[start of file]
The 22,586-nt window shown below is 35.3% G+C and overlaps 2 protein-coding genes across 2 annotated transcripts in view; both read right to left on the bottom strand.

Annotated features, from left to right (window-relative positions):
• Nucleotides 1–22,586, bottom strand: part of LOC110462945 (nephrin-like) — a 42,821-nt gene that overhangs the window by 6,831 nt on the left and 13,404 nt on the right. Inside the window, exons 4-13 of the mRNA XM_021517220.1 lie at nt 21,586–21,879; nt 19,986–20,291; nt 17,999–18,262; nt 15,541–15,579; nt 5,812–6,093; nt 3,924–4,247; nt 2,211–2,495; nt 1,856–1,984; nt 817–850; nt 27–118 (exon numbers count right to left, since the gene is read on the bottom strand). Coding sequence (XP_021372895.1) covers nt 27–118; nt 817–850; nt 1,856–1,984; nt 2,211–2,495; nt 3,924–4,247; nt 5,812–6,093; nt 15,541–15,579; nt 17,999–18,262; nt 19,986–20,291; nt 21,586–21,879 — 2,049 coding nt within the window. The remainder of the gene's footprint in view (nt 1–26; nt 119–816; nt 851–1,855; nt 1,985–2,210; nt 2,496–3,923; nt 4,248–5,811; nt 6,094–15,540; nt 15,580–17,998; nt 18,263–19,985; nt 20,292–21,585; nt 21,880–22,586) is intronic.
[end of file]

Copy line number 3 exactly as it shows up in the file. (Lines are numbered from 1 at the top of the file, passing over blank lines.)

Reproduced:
• Nucleotides 1–22,586, bottom strand: part of LOC110462945 (nephrin-like) — a 42,821-nt gene that overhangs the window by 6,831 nt on the left and 13,404 nt on the right. Inside the window, exons 4-13 of the mRNA XM_021517220.1 lie at nt 21,586–21,879; nt 19,986–20,291; nt 17,999–18,262; nt 15,541–15,579; nt 5,812–6,093; nt 3,924–4,247; nt 2,211–2,495; nt 1,856–1,984; nt 817–850; nt 27–118 (exon numbers count right to left, since the gene is read on the bottom strand). Coding sequence (XP_021372895.1) covers nt 27–118; nt 817–850; nt 1,856–1,984; nt 2,211–2,495; nt 3,924–4,247; nt 5,812–6,093; nt 15,541–15,579; nt 17,999–18,262; nt 19,986–20,291; nt 21,586–21,879 — 2,049 coding nt within the window. The remainder of the gene's footprint in view (nt 1–26; nt 119–816; nt 851–1,855; nt 1,985–2,210; nt 2,496–3,923; nt 4,248–5,811; nt 6,094–15,540; nt 15,580–17,998; nt 18,263–19,985; nt 20,292–21,585; nt 21,880–22,586) is intronic.